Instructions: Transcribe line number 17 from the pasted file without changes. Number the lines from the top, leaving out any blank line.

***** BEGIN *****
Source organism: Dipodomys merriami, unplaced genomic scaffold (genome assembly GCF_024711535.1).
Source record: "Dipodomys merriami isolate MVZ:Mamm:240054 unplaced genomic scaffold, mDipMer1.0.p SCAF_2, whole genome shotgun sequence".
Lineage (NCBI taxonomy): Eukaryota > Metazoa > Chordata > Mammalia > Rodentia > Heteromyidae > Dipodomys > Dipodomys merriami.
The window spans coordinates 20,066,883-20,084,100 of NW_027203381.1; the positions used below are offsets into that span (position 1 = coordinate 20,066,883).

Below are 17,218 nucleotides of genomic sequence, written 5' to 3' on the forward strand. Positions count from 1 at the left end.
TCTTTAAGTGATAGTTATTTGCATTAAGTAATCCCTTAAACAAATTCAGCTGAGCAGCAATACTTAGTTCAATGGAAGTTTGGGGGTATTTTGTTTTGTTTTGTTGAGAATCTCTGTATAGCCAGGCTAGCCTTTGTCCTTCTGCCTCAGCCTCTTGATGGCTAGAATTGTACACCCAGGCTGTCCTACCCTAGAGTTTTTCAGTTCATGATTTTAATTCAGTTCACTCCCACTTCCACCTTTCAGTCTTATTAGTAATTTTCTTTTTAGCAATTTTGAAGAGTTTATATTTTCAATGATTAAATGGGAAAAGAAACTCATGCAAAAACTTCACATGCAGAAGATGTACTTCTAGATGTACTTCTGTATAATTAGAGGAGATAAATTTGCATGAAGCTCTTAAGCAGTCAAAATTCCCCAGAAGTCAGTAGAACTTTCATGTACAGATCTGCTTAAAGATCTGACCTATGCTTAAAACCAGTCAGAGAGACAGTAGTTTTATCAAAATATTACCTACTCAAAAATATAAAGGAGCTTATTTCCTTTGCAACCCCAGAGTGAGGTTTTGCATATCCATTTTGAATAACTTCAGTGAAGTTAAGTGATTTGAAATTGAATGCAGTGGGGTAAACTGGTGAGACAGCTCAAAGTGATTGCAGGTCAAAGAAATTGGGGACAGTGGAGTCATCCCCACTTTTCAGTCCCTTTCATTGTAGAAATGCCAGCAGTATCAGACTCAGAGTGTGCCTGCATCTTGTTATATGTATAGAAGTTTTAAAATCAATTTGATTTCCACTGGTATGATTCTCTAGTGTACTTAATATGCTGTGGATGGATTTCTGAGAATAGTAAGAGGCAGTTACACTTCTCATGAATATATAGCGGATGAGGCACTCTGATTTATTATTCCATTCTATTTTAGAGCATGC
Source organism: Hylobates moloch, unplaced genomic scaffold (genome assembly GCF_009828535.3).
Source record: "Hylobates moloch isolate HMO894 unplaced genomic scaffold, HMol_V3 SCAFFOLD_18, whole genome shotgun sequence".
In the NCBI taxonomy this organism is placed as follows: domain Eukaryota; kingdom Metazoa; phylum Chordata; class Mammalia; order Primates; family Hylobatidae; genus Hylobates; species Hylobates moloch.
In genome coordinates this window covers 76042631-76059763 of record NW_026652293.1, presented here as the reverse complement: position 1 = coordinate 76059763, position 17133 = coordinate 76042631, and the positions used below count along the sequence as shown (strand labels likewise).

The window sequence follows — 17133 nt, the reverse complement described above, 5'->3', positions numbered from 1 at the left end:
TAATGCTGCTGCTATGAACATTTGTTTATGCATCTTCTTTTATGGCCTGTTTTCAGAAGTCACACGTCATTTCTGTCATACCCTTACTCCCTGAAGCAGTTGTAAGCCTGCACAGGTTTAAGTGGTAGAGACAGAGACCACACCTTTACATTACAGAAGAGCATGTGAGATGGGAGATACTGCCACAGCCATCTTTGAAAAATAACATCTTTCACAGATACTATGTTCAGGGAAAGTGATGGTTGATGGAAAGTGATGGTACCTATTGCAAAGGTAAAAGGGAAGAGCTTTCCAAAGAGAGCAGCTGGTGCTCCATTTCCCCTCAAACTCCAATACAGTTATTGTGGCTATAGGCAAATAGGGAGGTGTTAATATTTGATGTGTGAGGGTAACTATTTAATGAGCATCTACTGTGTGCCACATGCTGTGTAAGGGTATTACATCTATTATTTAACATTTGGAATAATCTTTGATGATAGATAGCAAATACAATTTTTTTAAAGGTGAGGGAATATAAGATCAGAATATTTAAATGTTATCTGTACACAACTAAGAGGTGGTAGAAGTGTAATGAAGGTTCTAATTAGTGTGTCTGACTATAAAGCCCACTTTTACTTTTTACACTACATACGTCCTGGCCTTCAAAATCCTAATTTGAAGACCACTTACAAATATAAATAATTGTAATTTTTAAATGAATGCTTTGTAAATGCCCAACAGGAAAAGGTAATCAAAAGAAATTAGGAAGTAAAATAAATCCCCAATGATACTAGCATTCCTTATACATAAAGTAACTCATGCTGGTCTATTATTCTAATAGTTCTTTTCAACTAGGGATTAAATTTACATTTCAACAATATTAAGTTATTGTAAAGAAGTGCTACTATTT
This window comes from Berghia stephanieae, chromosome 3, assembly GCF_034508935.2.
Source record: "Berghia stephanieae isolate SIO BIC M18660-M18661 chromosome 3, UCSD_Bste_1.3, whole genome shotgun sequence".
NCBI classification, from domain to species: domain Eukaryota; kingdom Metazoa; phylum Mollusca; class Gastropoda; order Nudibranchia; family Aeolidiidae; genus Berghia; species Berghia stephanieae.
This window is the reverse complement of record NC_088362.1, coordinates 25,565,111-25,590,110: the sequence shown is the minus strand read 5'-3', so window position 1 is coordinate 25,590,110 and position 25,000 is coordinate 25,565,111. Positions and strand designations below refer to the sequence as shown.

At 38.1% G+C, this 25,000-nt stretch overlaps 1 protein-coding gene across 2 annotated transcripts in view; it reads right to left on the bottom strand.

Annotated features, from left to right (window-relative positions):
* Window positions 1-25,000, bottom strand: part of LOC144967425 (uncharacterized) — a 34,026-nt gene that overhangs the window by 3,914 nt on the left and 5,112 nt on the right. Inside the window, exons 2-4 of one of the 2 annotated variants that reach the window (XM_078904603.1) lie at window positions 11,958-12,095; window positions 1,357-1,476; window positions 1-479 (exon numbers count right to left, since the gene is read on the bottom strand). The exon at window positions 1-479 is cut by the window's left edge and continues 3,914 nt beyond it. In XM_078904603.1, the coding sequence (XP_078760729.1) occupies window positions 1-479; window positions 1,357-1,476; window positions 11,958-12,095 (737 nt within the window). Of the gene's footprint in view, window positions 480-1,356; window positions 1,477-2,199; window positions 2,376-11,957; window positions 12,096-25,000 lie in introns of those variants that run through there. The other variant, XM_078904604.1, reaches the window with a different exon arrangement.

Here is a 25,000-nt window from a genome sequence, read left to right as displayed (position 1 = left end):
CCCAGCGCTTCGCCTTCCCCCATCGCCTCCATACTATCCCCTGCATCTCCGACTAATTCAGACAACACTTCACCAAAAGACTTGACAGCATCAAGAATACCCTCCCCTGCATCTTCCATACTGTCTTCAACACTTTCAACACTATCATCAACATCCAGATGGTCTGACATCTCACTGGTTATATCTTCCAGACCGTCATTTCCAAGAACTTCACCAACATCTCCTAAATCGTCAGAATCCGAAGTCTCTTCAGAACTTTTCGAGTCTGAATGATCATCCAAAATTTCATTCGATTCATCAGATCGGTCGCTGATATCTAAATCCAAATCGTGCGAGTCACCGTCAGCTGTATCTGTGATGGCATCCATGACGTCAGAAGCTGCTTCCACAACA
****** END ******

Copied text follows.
At 38.1% G+C, this 25,000-nt stretch overlaps 1 protein-coding gene across 2 annotated transcripts in view; it reads right to left on the bottom strand.